In my game it should be possible to rotate the character 180 degrees. I always want the character to rotate clockwise.

If the character is rotated 0 degrees and I press the rotate button, the character rotates clockwise to 180 degrees. However, if I know press the rotate button again, the character rotates to 0 degrees but doing so counterclockwise. How can I modify my code so that the character always rotates in a consistent direction?

One solution I've been thinking of is to do the rotaiton in steps like on first button press { 90, 180 } and on second {270, 0 }...

Any help would be greatly appreciated!

_currentTurnAroundAngle += TurnAroundSpeed*Time.deltaTime;

transform.rotation = Quaternion.Euler(0, Mathf.Lerp(transform.rotation.eulerAngles.y, _targetTurnAround, _currentTurnAroundAngle), 0);

if (transform.rotation.eulerAngles.y >= (_targetTurnAround - 0.1f) && transform.rotation.eulerAngles.y <= (_targetTurnAround + 0.1f))
    _currentTurnAroundAngle = 0;
    transform.rotation = Quaternion.Euler(0, _targetTurnAround, 0);
    _targetTurnAround = (_targetTurnAround == 0 ? 180 : 0);
    _isTurning = false;

2 Answers 2


Try Mathf.LerpAngle(). So, this line becomes:

transform.rotation = Quaternion.Euler(0, Mathf.LerpAngle(transform.rotation.eulerAngles.y, _targetTurnAround, _currentTurnAroundAngle), 0);

Some suggestions:

  1. In general, you should keep the start and end angles, and lerp between them. Right now you are lerping from the current angle rather than the start angle.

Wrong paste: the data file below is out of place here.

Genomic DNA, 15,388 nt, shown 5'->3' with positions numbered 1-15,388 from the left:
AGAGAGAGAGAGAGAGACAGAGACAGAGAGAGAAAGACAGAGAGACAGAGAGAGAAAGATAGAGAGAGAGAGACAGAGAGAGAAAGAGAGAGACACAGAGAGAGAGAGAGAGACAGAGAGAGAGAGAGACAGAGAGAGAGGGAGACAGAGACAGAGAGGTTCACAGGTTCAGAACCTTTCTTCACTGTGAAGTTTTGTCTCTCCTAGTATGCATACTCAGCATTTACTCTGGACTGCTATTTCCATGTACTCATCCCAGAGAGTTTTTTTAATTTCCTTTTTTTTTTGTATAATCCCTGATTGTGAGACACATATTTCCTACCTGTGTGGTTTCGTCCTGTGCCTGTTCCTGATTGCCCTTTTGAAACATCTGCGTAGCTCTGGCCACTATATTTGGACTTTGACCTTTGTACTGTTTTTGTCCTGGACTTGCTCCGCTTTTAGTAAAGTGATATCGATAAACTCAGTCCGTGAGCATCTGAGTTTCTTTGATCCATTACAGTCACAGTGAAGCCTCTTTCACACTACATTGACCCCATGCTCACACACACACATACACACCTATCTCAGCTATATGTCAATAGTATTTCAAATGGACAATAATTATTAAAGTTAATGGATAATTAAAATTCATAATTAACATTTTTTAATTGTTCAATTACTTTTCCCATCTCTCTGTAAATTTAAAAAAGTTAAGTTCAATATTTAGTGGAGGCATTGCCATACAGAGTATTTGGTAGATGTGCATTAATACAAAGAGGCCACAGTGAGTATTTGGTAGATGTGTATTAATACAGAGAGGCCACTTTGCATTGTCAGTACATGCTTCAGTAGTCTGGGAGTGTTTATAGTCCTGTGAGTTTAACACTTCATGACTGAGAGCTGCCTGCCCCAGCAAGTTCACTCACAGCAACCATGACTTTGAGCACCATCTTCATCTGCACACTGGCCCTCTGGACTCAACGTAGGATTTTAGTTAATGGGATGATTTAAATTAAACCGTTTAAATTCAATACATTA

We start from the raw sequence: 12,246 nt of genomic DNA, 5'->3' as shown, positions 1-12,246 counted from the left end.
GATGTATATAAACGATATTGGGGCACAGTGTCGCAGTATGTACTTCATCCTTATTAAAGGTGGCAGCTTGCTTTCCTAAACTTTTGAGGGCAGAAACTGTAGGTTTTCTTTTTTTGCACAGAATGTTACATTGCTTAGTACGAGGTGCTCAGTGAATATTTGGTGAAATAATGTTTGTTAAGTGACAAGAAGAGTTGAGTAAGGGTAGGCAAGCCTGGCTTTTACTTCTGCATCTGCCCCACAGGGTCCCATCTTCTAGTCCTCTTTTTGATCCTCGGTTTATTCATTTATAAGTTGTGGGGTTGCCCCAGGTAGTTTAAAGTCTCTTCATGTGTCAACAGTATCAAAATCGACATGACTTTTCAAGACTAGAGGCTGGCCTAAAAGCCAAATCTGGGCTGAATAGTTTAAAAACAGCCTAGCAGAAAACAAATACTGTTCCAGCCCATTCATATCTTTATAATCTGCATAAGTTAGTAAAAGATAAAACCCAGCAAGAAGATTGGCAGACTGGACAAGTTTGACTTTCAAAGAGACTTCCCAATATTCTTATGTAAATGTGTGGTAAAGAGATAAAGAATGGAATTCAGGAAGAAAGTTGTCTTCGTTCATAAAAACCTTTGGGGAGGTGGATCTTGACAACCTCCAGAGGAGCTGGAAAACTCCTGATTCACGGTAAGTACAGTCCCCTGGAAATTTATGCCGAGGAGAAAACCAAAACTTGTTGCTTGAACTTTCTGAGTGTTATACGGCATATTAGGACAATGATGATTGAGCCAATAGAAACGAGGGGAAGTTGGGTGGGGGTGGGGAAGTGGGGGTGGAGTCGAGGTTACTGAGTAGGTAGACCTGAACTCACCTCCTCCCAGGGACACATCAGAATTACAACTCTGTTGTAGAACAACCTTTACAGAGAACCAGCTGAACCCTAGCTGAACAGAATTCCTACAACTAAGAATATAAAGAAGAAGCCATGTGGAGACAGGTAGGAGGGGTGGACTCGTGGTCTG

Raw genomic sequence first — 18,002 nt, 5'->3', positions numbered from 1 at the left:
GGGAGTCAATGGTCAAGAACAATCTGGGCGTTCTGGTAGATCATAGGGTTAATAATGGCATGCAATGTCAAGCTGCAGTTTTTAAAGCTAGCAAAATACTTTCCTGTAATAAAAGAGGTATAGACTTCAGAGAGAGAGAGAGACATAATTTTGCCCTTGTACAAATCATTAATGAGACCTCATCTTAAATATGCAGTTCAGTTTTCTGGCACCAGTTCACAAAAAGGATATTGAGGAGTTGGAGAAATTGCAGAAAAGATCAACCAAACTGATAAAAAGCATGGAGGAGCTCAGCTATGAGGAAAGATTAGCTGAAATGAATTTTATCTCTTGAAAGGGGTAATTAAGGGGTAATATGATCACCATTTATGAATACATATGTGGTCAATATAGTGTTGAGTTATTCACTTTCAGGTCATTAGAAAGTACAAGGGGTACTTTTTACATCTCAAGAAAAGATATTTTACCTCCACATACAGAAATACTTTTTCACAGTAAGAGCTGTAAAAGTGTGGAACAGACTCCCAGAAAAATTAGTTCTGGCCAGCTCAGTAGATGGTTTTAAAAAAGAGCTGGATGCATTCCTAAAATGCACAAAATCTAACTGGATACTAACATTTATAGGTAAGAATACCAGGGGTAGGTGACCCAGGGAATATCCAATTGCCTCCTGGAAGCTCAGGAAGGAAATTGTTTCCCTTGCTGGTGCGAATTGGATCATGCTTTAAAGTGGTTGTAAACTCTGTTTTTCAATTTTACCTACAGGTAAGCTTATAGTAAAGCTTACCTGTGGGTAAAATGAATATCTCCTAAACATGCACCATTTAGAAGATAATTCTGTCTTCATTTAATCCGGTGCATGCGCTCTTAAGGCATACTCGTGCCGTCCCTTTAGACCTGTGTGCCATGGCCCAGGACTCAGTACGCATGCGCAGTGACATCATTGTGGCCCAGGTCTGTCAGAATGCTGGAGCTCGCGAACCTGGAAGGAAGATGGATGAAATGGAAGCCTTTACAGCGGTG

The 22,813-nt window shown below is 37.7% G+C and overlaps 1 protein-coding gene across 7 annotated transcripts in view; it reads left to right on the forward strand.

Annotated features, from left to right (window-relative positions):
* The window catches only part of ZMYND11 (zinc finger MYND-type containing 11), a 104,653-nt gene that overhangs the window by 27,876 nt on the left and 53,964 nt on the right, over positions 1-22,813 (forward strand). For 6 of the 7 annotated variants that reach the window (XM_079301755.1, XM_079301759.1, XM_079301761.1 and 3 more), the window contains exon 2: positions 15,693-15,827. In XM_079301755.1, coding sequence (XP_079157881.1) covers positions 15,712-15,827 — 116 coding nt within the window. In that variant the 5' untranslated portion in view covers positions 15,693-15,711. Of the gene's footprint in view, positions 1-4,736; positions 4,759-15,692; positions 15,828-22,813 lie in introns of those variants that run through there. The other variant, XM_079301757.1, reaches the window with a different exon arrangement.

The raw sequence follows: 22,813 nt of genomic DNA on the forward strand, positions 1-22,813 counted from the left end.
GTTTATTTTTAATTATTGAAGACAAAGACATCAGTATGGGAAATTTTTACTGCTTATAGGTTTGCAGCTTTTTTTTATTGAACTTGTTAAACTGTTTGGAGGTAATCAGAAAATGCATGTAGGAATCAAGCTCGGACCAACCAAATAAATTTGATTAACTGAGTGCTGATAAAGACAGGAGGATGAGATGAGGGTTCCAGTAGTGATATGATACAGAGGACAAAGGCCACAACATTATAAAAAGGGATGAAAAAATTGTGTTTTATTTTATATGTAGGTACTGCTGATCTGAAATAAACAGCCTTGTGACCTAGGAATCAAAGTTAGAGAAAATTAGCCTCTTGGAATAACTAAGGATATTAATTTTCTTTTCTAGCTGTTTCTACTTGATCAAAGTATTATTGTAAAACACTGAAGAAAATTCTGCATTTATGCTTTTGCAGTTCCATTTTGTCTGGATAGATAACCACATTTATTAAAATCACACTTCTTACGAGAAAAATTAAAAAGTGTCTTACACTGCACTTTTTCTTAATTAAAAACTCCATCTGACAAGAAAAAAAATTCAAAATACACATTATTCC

2. When you have two angles and you want to make an operation between them (add, subtract, lerp, compare, etc.), you should move them to the same 360 region. For example, if your angles are -300 and 300, you should convert the first -300 to 60, which represents the same angle.

Here is a way I do that:

float angle1 = -300;
float angle2 = 300;
while (angle1 - angle2 > 180) angle2 += 360;
while (angle2 - angle1 > 180) angle1 += 360;
Assert.IsTrue(Mathf.Abs(angle1 - angle2 <= 180));
  • \$\begingroup\$ So easy! Thanks, works great! I also noticed now, if I had set the target to 360 instead of 0 it would work as expected. \$\endgroup\$ Commented Jul 27, 2016 at 14:25

Could you not simply use

transform.Rotate(Vector3.up * Time.deltaTime * rotateSpeed);

And have it stop rotating once it hits 180 degrees? As I recall, transform.Rotate will always rotate clockwise unless you provide it with a negative number, in which case it will rotate counterclockwise.

Or, a different approach would be to go between from 0 to 180 and from 180 to 360, rather than from 0 to 180 and from 180 to 0. Since 0 = 360, you could just reset your rotation after the second turn.


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